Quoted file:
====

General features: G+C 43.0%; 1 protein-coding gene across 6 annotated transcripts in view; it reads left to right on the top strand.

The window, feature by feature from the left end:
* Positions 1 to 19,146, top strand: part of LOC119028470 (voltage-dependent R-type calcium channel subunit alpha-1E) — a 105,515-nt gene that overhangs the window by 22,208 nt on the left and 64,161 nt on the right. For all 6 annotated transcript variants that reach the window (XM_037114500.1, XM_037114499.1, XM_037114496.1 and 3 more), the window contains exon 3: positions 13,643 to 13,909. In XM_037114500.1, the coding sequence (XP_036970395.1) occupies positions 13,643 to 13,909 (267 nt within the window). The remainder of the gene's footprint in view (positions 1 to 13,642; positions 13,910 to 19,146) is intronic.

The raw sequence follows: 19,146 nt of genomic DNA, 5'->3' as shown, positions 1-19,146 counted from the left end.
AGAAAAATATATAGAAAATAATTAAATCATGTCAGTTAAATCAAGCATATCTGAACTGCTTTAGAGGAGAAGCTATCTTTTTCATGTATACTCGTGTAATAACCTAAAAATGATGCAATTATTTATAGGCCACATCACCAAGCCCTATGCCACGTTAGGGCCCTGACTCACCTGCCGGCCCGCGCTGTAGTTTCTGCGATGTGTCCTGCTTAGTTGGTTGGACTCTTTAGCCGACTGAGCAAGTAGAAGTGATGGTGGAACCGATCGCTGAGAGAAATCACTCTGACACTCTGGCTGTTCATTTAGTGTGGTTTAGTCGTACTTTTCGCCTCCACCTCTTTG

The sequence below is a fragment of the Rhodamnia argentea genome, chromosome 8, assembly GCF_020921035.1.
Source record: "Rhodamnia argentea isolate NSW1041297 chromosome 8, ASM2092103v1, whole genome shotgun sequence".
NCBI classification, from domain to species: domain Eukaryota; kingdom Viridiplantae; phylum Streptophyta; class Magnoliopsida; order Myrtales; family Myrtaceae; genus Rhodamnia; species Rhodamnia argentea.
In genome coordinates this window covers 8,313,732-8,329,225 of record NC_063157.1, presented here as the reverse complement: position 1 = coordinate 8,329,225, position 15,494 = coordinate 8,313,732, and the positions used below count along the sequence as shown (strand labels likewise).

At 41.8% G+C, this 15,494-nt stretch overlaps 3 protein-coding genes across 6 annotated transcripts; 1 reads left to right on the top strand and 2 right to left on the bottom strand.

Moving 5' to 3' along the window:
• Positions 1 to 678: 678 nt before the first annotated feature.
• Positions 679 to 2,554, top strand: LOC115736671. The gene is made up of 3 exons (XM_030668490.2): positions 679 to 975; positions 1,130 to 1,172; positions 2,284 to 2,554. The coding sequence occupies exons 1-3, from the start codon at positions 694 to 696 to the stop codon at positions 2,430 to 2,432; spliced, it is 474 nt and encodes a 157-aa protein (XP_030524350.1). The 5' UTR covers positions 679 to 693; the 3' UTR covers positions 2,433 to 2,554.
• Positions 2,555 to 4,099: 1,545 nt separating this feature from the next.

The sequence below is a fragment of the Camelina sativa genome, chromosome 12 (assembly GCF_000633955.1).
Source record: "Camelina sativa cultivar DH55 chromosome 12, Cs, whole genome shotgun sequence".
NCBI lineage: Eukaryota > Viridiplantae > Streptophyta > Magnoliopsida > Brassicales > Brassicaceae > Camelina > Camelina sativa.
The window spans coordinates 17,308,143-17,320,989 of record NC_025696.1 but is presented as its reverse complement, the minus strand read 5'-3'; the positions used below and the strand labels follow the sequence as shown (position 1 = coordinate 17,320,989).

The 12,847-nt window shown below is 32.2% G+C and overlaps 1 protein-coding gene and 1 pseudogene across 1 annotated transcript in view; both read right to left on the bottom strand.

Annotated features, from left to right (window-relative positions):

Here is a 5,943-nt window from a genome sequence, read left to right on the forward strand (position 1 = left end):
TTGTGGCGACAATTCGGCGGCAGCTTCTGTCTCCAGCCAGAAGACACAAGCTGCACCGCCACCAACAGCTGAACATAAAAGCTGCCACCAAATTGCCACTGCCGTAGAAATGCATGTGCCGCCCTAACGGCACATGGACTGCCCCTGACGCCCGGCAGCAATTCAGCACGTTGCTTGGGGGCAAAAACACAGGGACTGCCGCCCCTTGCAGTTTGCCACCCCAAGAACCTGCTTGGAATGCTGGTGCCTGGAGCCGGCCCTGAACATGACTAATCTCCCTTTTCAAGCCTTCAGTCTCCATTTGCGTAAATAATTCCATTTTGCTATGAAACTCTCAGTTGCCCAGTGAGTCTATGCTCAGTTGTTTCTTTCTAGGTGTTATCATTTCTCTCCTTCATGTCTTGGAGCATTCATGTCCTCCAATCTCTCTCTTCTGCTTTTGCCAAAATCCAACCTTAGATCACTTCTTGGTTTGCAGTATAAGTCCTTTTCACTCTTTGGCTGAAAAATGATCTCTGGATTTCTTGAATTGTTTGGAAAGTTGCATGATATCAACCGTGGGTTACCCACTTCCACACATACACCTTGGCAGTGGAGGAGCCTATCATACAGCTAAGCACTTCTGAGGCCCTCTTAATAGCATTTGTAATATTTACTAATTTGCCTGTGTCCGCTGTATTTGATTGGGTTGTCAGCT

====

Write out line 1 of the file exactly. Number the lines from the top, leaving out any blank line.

General features: G+C 43.0%; 1 protein-coding gene across 6 annotated transcripts in view; it reads left to right on the top strand.